A university network supports a broad population of students, faculty and others who all rely on a wireless network to do their work. Consider the user population. A big segment of it grew up with the Internet. And they have little patience for dead spots that don’t provide access to it.

A customer of ours works at a large university in Ohio. There are no less than 2,700 access points on his wireless network. Before he started using WhatsUp Gold from Ipswitch, his team had to physically check wireless network equipment around campus whenever there was a problem. It was wearing patience his patience thin. And the soles on his IT staffs’ sneakers. This meant long wait times to resolve issues, and way too many calls made and tickets opened by melodramatic students. student_hero20110208

The challenge was to support a group of vocal users who, in some respects, were causing the problems they complained about. There’s an average of three mobile devices per student attached to the network. Vimeo, torrents, and every other bandwidth hog you can imagine steams through the pipes. In other words, it was a BYOD free for all and the IT staff had to keep Internet wireless network connections going strong in light of the chaos.

When our customer decided enough was enough he looked for a product that provided the wireless network performance monitoring features he needed most, and it had to be affordable. He wanted a the ability to accurately map his wireless network, see individual bandwidth usage, check signal strength, and get real-time alerts whenever a problem flared up. After giving WhatsUp Gold a trial run along with a few other vendors’ software products, he chose Ipswitch because it met his criteria and his price point. Since using the product, the phone rings a lot less and sneakers last a lot longer.

If your work involves managing wireless access on a network in higher education, or anywhere else for that matter, please register and join our webinar this Thursday, February 6. During the 30 minute webinar you’ll learn how to best manage the high traffic tides, quickly and easily identify bandwidth hogs and the offending applications, and receive notifications when access points approach capacity.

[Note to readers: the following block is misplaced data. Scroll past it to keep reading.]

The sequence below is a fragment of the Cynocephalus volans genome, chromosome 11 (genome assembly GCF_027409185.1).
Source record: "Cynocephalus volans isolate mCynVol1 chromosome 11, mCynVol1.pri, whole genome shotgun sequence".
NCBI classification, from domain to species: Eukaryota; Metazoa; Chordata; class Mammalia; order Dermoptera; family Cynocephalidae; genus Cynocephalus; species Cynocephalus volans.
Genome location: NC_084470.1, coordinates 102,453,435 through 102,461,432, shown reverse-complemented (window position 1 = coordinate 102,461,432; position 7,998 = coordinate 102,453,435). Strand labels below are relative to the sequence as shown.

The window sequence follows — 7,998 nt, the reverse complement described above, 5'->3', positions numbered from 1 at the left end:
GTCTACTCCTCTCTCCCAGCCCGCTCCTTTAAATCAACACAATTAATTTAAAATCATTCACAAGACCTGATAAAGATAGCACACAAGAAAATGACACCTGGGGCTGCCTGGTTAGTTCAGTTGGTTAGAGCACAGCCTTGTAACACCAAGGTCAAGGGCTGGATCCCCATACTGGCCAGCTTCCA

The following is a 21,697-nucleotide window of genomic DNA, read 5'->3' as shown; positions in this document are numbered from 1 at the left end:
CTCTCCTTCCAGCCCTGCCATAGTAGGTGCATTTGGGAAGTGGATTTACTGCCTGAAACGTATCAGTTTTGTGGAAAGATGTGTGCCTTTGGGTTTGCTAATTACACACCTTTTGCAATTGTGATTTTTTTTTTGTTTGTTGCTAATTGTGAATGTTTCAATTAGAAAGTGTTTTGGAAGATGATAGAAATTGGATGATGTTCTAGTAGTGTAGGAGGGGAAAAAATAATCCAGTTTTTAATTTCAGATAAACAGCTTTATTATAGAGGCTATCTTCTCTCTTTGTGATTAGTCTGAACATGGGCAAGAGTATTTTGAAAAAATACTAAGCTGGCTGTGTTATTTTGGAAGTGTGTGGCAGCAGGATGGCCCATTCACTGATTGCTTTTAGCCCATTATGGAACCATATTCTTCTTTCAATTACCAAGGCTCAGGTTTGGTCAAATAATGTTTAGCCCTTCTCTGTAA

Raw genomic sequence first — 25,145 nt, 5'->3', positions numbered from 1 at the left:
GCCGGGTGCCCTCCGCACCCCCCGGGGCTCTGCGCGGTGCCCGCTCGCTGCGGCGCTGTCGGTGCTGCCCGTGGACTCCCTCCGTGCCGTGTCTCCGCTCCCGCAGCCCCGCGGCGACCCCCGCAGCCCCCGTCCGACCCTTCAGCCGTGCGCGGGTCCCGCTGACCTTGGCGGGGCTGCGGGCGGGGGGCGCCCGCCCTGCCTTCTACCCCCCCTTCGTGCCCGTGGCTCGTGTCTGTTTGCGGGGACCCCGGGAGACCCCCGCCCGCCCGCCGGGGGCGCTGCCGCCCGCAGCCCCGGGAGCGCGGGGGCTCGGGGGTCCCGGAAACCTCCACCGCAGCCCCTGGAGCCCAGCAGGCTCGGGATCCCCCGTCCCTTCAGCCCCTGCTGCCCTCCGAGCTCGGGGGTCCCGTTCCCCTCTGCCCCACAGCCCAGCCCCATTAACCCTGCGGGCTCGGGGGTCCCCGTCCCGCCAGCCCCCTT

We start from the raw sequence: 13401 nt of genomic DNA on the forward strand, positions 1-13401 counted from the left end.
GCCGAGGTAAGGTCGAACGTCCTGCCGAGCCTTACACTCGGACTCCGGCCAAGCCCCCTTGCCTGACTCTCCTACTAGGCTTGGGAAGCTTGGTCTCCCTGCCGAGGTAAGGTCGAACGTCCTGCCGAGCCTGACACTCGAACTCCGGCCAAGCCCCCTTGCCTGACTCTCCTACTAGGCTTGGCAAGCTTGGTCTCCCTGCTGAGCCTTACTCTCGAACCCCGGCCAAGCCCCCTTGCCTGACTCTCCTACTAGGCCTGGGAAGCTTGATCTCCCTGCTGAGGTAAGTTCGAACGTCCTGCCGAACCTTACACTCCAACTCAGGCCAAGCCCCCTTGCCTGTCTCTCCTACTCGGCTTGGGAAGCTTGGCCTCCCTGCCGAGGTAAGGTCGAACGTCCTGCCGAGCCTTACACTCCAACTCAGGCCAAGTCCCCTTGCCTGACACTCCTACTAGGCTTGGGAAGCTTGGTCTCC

Hope to see you there. If you can’t make it, we’ll be sharing the replay afterwards.

Title: How to Overcome Challenges of Campus Wireless Network Performance
February 6, 2014
Show Time: 2:00 pm EST
Duration: 30 Minutes
Register Here


derek-brink--security-file-transferIn a webinar I participated in recently with Ipswitch File Transfer I shared the following from an analysis and comparison of companies that use managed file transfer (MFT) solutions, and companies that don’t:
Performance Metrics
(last 12 month avg.)



MFT Advantage

Errors / exceptions / problems,
as a percentage of the
total annual volume of transfers




Time to correct an identified
error / exception / problem


387 minutes


The comparison is easy enough to understand: MFT users experienced 26% fewer errors, exceptions, and problems as a percentage of the total annual volume of transfers, and they were 4.8-times faster to get going again when an error, exception, or problem did occur.

This is nice information to have for marketing purposes, but what does it really mean for the business?

A couple of quick, back-of-the-envelope calculations based on these findings shed some interesting light on this question:

  • Let’s base our analysis on an annual volume of 1,000 file transfers. This makes it easy for you to personalize for your own particular environment – for example, if your annual volume is 10,000 transfers, you can simply multiple these results by 10.
  • Let’s assume that the average percentage of errors, exceptions, and problems is as shown above
  • Likewise, let’s assume that the average time to correct errors, exceptions, and problems is as shown above
  • A simple computation leads us to the following: